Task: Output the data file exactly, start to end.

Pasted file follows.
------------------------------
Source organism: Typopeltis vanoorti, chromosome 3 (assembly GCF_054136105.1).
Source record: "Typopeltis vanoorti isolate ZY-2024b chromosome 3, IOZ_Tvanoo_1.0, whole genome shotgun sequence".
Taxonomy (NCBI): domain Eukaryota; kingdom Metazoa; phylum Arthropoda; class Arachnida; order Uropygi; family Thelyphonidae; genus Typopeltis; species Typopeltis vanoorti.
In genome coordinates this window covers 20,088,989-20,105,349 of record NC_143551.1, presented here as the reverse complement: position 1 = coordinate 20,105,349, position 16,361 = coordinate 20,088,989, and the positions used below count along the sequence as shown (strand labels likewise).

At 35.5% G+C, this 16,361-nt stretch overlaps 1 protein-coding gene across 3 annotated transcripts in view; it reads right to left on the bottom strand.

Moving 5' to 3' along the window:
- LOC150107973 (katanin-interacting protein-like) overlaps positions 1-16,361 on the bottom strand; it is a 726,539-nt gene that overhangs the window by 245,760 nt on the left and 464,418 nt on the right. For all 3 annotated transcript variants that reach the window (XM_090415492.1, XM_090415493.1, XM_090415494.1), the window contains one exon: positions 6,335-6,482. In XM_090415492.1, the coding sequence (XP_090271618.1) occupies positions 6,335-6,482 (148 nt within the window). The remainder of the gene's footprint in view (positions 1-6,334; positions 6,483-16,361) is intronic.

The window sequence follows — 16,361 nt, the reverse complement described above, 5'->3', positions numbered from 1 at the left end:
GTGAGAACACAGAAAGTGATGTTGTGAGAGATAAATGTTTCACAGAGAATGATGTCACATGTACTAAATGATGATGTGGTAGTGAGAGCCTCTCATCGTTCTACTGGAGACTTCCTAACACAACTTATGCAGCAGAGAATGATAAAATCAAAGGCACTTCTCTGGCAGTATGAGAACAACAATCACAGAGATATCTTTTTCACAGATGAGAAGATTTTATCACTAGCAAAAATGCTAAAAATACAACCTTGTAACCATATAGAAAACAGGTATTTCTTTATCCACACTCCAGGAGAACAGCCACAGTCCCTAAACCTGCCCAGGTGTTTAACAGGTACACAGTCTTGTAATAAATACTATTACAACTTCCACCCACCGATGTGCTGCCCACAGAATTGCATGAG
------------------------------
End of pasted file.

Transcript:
Source organism: Typopeltis vanoorti, chromosome 3 (assembly GCF_054136105.1).
Source record: "Typopeltis vanoorti isolate ZY-2024b chromosome 3, IOZ_Tvanoo_1.0, whole genome shotgun sequence".
Taxonomy (NCBI): domain Eukaryota; kingdom Metazoa; phylum Arthropoda; class Arachnida; order Uropygi; family Thelyphonidae; genus Typopeltis; species Typopeltis vanoorti.
In genome coordinates this window covers 20,088,989-20,105,349 of record NC_143551.1, presented here as the reverse complement: position 1 = coordinate 20,105,349, position 16,361 = coordinate 20,088,989, and the positions used below count along the sequence as shown (strand labels likewise).

At 35.5% G+C, this 16,361-nt stretch overlaps 1 protein-coding gene across 3 annotated transcripts in view; it reads right to left on the bottom strand.

Moving 5' to 3' along the window:
- LOC150107973 (katanin-interacting protein-like) overlaps positions 1-16,361 on the bottom strand; it is a 726,539-nt gene that overhangs the window by 245,760 nt on the left and 464,418 nt on the right. For all 3 annotated transcript variants that reach the window (XM_090415492.1, XM_090415493.1, XM_090415494.1), the window contains one exon: positions 6,335-6,482. In XM_090415492.1, the coding sequence (XP_090271618.1) occupies positions 6,335-6,482 (148 nt within the window). The remainder of the gene's footprint in view (positions 1-6,334; positions 6,483-16,361) is intronic.

The window sequence follows — 16,361 nt, the reverse complement described above, 5'->3', positions numbered from 1 at the left end:
GTGAGAACACAGAAAGTGATGTTGTGAGAGATAAATGTTTCACAGAGAATGATGTCACATGTACTAAATGATGATGTGGTAGTGAGAGCCTCTCATCGTTCTACTGGAGACTTCCTAACACAACTTATGCAGCAGAGAATGATAAAATCAAAGGCACTTCTCTGGCAGTATGAGAACAACAATCACAGAGATATCTTTTTCACAGATGAGAAGATTTTATCACTAGCAAAAATGCTAAAAATACAACCTTGTAACCATATAGAAAACAGGTATTTCTTTATCCACACTCCAGGAGAACAGCCACAGTCCCTAAACCTGCCCAGGTGTTTAACAGGTACACAGTCTTGTAATAAATACTATTACAACTTCCACCCACCGATGTGCTGCCCACAGAATTGCATGAG